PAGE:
One of the more memorable excursions on my recent trip to Israel was the afternoon we spent in Tzfat, a charming little northern town known as the birthplace of Jewish mysticism, or Kabbalah.
While there, we encountered a fellow named Avraham, an artist who gave us a crash course in the ways of Jewish mystics, with particular emphasis on the significance of one’s first name to one’s identity. Every name has an origin and a narrative behind it, Avraham explained; thus, inherent in your own name lies the entire story of you.
While Avraham’s disposition and speaking patterns suggested someone who had ingested perhaps a few too many domed plants in the course of his life, his point was taken: To an extent that we don’t often appreciate, our first names are an essential and unavoidable component of our personalities and our very selves.
We build our reputations by how we think and what we do, but it all begins with the name by which we are called. All else is secondary.
What makes this interesting is that, with the odd exception, all of us earthlings go about our daily lives with a name that was chosen by somebody else. If nomenclature is the most fundamental distinction of one person from another, it is also the rare aspect of our outward identity that we do not shape ourselves.
Usually our name is determined by our parents, although as we learned from a scuttlebutt in Tennessee last week, it can also be ordained by a judge. As well, various states have various laws prohibiting certain names from the lexicon, either for reasons of length, taste or the simple keeping of the peace.
In any case, your first name is something you have to live with, so to speak, and most people do. Upon coming of age, one is entitled to legally change one’s name for almost any reason (or none at all), but we generally decline the offer.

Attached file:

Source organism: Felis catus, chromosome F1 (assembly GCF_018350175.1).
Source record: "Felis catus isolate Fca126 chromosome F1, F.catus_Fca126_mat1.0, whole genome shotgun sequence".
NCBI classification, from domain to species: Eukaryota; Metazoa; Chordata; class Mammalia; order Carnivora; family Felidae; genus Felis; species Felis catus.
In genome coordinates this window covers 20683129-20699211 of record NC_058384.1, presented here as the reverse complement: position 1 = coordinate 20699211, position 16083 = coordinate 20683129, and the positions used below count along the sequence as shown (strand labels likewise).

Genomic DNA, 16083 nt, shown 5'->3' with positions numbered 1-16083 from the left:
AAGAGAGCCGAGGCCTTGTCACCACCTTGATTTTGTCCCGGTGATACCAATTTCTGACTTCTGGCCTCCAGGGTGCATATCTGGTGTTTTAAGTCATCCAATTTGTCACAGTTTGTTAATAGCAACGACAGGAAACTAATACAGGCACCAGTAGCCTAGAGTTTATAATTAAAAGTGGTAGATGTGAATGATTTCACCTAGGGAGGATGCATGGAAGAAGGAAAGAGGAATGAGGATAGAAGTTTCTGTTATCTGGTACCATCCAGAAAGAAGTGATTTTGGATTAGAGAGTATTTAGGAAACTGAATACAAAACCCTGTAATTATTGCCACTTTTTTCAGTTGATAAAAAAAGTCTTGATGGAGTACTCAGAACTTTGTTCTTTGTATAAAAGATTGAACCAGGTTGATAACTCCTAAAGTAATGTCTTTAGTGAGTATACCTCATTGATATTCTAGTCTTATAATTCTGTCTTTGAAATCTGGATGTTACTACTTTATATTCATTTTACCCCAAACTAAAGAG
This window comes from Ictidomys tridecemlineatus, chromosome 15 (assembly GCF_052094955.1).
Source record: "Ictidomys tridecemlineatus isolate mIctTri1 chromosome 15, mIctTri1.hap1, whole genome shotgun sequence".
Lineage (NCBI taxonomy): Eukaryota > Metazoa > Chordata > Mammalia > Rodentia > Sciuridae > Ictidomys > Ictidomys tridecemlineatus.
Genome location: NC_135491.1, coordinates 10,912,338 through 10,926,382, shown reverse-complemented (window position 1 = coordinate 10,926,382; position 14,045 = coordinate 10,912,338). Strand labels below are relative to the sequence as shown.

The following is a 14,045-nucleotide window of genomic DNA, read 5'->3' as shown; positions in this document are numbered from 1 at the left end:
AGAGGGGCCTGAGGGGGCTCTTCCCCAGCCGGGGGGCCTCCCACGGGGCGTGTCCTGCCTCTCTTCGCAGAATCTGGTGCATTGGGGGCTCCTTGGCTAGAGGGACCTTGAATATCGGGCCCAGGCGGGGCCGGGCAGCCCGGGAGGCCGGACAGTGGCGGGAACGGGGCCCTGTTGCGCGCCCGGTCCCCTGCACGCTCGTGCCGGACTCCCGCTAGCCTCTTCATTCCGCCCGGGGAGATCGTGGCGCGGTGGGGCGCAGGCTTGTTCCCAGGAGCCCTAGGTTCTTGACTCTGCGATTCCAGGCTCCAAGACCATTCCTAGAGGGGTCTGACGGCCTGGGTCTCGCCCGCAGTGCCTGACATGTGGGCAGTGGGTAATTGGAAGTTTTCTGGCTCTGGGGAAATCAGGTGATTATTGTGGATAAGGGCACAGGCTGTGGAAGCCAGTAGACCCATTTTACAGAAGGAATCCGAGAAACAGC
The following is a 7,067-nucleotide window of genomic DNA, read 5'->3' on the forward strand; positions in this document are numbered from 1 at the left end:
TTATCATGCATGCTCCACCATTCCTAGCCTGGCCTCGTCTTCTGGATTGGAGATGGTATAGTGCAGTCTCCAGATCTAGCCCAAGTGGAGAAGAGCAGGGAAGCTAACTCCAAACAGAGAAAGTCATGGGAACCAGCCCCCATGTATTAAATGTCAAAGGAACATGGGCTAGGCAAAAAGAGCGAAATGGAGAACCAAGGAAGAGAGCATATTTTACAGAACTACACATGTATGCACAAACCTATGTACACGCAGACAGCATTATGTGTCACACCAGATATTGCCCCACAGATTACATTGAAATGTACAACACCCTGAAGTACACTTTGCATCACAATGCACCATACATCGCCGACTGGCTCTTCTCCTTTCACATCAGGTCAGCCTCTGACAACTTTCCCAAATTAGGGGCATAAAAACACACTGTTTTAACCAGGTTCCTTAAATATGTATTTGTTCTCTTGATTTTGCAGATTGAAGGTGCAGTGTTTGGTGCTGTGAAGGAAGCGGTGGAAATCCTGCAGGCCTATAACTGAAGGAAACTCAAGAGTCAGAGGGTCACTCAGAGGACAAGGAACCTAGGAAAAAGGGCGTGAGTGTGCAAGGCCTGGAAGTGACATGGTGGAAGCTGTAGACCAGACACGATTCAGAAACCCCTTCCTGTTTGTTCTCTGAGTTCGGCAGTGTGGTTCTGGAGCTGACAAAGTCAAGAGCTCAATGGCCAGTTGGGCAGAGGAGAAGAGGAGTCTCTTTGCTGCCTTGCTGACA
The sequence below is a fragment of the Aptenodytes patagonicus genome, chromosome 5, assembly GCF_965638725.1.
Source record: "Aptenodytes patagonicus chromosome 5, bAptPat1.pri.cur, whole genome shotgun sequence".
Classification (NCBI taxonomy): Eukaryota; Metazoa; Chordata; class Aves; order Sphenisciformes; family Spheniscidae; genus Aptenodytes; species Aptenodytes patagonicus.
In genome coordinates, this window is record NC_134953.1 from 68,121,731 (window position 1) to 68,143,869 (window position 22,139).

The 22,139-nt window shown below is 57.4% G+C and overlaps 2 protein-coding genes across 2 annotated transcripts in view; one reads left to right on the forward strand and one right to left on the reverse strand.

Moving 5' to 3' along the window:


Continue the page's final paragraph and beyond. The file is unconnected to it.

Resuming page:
Certain athletes, singers and other manner of celebrities do occasionally take the plunge, precisely in order to shape a particular image of themselves for the wider world to absorb, but most of us regular folks do not follow their lead. After 18 years of getting accustomed to a particular moniker, we figure we might as well see it through to the end.
Suppose we didn’t. Suppose that, rather than merely offered the opportunity to reinvent ourselves when we become adults, we were actually compelled to do so. That your birth name expired at the stroke of midnight on your eighteenth birthday, at which point you must either renew it or choose a new one.
What would you call yourself, if you had to start all over again? What are the sorts of names that are more “you”? Would you opt for originality or emulate a beloved family member or personal hero of some sort? Would you veer wildly from the name you have thus far worn, or would you alter it just the slightest bit?
How might such considerations play out across the wider population? Which names would suddenly become ubiquitous, and which would become scarce? Would the “most popular names” lists mirror those of names bestowed by parents upon their newborn children, or would they not? Would the voter rolls come more to resemble a Who’s Who of players from the Bible, or would we quickly become a nation of Kims and Kanyes?
The question this begs returns us to our friend Avraham: What does your name mean to you? Would it mean more to you had you selected it yourself? Based on the person you have become, might your parents have chosen differently, or was their at-birth decision right on the money?
In your life, have you attempted to live up (or down) to the connotations typically associated with your first name, or have you rather tried to appropriate it to your own ends? Have you taken ownership over your identity, or has your identity taken ownership over you?